Governor Mai Buni says the needs of his insurgency-torn Yobe State has moved from humanitarian assistance to rehabilitation and resettlement.
Mr Buni said this on Wednesday during the commemoration of the tenth year of Boko Haram crisis in the Northeastern Nigerian states of Borno, Adamawa, and Yobe.
The event, tagged ”Holding On” An Immersive Experience of Internal Displacement: 10 Years of Crises in North-East Nigeria'” was held at the United Nations House in Abuja.
In attendance were the United Nations Humanitarian and Resident Coordinator in Nigeria, Edward Kallon; the Director-General of National Emergency Management Agency (NEMA), Mustapha Maihaja; and the Executive Coordinator NINGONET, Josephine Habba.
The governor said the reconstruction and resettlement of affected persons and communities remained the most challenging task facing the state, given the level of destruction of infrastructure and devastation caused by insurgency in the state.
”We have moved beyond the humanitarian assistance to reconstruction, rehabilitation, situation assistance, and resettlement pace,
”For example, using our very limited and competing resources, we have funded the restoration of some basic social services which include water supply in the affected communities, schools healthcare facilities, infrastructure and market among others.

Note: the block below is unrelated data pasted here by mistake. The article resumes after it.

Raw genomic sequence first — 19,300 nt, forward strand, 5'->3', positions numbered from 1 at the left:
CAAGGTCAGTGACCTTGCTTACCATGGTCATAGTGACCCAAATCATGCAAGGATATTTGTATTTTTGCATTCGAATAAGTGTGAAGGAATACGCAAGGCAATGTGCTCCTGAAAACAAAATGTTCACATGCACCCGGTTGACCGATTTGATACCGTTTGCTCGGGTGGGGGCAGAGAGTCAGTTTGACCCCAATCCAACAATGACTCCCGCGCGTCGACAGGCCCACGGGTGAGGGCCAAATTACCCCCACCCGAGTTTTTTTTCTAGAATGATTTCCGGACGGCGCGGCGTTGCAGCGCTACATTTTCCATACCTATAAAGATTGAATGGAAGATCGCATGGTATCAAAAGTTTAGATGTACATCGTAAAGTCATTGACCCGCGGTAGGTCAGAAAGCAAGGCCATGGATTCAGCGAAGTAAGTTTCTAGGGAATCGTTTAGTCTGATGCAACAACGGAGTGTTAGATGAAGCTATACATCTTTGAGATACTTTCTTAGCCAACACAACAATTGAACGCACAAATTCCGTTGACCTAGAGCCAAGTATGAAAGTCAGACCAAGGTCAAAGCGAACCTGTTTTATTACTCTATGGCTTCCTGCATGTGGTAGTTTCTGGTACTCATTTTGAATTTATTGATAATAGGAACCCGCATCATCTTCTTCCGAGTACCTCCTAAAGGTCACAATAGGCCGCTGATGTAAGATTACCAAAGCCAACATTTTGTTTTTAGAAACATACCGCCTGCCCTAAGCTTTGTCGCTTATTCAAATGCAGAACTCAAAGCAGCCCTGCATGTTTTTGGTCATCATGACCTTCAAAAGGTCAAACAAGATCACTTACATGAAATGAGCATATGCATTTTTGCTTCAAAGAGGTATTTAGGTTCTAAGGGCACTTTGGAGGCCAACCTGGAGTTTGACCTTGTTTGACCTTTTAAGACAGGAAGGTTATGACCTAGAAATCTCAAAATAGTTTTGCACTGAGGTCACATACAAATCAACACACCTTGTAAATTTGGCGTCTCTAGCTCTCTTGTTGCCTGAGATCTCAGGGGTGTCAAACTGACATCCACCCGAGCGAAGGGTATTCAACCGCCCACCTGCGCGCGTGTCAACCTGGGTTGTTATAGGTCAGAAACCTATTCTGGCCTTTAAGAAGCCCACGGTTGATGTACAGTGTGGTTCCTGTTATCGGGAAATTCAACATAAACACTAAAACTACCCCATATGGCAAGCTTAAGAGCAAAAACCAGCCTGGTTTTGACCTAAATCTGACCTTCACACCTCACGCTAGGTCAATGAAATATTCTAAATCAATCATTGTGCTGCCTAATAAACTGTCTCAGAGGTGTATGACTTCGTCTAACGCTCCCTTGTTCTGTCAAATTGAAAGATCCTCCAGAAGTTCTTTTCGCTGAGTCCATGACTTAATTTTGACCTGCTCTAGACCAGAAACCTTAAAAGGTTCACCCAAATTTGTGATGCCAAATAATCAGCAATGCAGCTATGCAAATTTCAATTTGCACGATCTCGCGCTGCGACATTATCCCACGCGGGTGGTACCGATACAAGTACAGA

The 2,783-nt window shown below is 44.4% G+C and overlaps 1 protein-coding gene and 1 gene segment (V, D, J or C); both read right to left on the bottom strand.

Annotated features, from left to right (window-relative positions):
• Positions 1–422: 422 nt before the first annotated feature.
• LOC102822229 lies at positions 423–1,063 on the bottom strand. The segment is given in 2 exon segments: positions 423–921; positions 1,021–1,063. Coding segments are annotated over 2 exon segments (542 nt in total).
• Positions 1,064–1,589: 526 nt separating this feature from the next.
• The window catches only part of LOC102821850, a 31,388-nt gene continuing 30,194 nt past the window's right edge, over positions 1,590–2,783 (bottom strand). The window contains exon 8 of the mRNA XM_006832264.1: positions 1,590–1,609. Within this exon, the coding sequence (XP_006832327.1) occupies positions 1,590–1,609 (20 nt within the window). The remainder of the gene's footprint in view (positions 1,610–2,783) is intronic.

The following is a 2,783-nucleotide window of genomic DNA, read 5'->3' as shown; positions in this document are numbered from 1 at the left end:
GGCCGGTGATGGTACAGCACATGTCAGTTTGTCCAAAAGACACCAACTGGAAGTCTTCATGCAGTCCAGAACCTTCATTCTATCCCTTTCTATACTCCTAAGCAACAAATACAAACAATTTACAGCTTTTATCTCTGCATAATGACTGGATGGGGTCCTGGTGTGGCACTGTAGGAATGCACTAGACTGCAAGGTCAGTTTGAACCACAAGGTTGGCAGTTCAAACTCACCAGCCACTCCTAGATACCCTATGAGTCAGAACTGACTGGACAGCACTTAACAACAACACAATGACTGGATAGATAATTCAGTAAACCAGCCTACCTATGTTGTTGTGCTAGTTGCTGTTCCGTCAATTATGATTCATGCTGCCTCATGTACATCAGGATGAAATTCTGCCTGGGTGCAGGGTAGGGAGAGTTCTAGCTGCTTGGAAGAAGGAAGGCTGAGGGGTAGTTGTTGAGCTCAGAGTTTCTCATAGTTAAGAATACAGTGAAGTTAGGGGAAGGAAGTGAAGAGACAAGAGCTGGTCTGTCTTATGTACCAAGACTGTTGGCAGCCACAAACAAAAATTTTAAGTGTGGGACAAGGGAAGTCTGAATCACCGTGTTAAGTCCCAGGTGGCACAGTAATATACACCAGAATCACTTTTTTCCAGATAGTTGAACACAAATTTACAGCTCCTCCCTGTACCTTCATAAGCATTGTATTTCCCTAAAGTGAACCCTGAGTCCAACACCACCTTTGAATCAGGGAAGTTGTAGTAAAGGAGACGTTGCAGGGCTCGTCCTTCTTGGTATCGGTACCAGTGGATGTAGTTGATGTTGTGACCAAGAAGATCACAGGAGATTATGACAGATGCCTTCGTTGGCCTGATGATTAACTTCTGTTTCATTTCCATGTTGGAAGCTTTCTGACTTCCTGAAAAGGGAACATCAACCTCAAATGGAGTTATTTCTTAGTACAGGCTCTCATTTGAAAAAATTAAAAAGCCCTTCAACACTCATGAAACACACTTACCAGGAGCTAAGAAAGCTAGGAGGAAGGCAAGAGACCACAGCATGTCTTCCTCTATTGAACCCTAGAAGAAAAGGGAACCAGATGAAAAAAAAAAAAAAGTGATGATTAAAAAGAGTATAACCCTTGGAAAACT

”Reconstruction and resettlement are clearly the most challenging for Yobe state, given the enormity of the devastation of our infrastructure and our capacity for service delivery,” the governor said.
Call for More Assistance
Mr Buni, therefore, called on the United Nations and other development partners that have been of assistance over the years to continue in supporting the state’s post-conflict initiative, which includes the provision of basic amenities such as water and electricity and rebuilding of basic infrastructure.
The governor further urged the United Nations and development partners to help in assisting persons affected in the crises as they begin to rebuild their lives.
He said the state government would maintain and expand its partnership with governmental and non-governmental organisations in ensuring a sustainable project of sustainable reconstruction, rehabilitation in the state.
”Yobe, therefore, reiterates the need for the continuous support of the United Nations and of all our development partners with the relative improvement in the security situation across the state.
”I believe our partners should come in more forcefully now and continue to support our Post-conflict initiative which includes the provision of basic amenities such as water, electricity and rebuilding of basic infrastructure in stabilised environment.
”Yobe state government would maintain and expand our partnership with a governmental and non-governmental organisation in the months and years ahead
”We would look more forward to work more closely with the United Nations and all our developmental partners to ensure that the project of sustainable reconstruction, rehabilitation, recovery, and peacebuilding across Yobe state is successful.